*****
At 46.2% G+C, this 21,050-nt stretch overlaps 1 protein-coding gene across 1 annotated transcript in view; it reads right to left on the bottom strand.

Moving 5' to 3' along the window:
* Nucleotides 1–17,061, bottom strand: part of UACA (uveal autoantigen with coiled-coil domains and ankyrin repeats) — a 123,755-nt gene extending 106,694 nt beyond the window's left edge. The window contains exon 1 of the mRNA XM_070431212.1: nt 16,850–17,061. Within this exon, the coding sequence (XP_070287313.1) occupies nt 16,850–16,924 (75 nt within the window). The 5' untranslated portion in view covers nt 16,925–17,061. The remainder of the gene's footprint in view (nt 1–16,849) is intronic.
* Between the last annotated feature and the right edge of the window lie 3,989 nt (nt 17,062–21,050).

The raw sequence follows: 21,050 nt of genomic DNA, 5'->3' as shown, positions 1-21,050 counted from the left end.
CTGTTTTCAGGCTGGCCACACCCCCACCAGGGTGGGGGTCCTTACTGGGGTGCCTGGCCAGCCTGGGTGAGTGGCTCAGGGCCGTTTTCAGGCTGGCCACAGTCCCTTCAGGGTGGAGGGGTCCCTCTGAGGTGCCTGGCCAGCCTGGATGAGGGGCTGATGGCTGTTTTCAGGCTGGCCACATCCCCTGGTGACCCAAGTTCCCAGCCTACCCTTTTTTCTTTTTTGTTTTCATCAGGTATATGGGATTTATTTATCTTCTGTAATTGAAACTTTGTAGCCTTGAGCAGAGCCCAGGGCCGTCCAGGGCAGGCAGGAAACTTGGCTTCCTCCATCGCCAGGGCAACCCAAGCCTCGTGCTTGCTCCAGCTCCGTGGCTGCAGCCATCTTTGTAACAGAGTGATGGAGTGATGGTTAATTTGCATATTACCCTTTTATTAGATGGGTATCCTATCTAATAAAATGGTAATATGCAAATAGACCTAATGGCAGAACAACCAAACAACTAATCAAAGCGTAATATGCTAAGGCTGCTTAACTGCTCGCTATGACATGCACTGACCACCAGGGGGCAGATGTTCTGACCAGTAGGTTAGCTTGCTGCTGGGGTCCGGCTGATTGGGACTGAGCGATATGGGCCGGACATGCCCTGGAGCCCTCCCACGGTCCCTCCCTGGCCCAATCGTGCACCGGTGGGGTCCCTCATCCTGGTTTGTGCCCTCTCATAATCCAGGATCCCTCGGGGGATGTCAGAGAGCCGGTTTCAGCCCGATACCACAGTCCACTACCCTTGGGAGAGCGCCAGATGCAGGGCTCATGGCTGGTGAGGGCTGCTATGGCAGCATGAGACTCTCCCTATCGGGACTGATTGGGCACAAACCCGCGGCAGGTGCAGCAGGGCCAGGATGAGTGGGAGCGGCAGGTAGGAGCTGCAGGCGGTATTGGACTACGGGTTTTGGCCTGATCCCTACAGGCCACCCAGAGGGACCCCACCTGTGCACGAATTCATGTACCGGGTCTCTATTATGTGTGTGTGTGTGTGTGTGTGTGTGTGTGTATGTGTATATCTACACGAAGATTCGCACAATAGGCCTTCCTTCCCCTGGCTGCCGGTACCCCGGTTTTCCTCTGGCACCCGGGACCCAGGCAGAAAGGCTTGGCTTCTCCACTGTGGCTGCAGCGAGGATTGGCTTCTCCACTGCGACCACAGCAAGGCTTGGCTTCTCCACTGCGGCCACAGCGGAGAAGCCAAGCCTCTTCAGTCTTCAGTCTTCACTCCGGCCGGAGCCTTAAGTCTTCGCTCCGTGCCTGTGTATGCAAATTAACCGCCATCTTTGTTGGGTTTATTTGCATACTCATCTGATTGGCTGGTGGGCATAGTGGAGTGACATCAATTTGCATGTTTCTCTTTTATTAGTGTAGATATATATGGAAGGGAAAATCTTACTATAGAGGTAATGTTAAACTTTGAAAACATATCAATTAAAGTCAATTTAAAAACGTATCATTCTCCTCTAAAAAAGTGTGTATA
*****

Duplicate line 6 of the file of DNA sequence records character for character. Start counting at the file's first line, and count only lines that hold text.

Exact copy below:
CTGTTTTCAGGCTGGCCACACCCCCACCAGGGTGGGGGTCCTTACTGGGGTGCCTGGCCAGCCTGGGTGAGTGGCTCAGGGCCGTTTTCAGGCTGGCCACAGTCCCTTCAGGGTGGAGGGGTCCCTCTGAGGTGCCTGGCCAGCCTGGATGAGGGGCTGATGGCTGTTTTCAGGCTGGCCACATCCCCTGGTGACCCAAGTTCCCAGCCTACCCTTTTTTCTTTTTTGTTTTCATCAGGTATATGGGATTTATTTATCTTCTGTAATTGAAACTTTGTAGCCTTGAGCAGAGCCCAGGGCCGTCCAGGGCAGGCAGGAAACTTGGCTTCCTCCATCGCCAGGGCAACCCAAGCCTCGTGCTTGCTCCAGCTCCGTGGCTGCAGCCATCTTTGTAACAGAGTGATGGAGTGATGGTTAATTTGCATATTACCCTTTTATTAGATGGGTATCCTATCTAATAAAATGGTAATATGCAAATAGACCTAATGGCAGAACAACCAAACAACTAATCAAAGCGTAATATGCTAAGGCTGCTTAACTGCTCGCTATGACATGCACTGACCACCAGGGGGCAGATGTTCTGACCAGTAGGTTAGCTTGCTGCTGGGGTCCGGCTGATTGGGACTGAGCGATATGGGCCGGACATGCCCTGGAGCCCTCCCACGGTCCCTCCCTGGCCCAATCGTGCACCGGTGGGGTCCCTCATCCTGGTTTGTGCCCTCTCATAATCCAGGATCCCTCGGGGGATGTCAGAGAGCCGGTTTCAGCCCGATACCACAGTCCACTACCCTTGGGAGAGCGCCAGATGCAGGGCTCATGGCTGGTGAGGGCTGCTATGGCAGCATGAGACTCTCCCTATCGGGACTGATTGGGCACAAACCCGCGGCAGGTGCAGCAGGGCCAGGATGAGTGGGAGCGGCAGGTAGGAGCTGCAGGCGGTATTGGACTACGGGTTTTGGCCTGATCCCTACAGGCCACCCAGAGGGACCCCACCTGTGCACGAATTCATGTACCGGGTCTCTATTATGTGTGTGTGTGTGTGTGTGTGTGTGTGTGTATGTGTATATCTACACGAAGATTCGCACAATAGGCCTTCCTTCCCCTGGCTGCCGGTACCCCGGTTTTCCTCTGGCACCCGGGACCCAGGCAGAAAGGCTTGGCTTCTCCACTGTGGCTGCAGCGAGGATTGGCTTCTCCACTGCGACCACAGCAAGGCTTGGCTTCTCCACTGCGGCCACAGCGGAGAAGCCAAGCCTCTTCAGTCTTCAGTCTTCACTCCGGCCGGAGCCTTAAGTCTTCGCTCCGTGCCTGTGTATGCAAATTAACCGCCATCTTTGTTGGGTTTATTTGCATACTCATCTGATTGGCTGGTGGGCATAGTGGAGTGACATCAATTTGCATGTTTCTCTTTTATTAGTGTAGATATATATGGAAGGGAAAATCTTACTATAGAGGTAATGTTAAACTTTGAAAACATATCAATTAAAGTCAATTTAAAAACGTATCATTCTCCTCTAAAAAAGTGTGTATA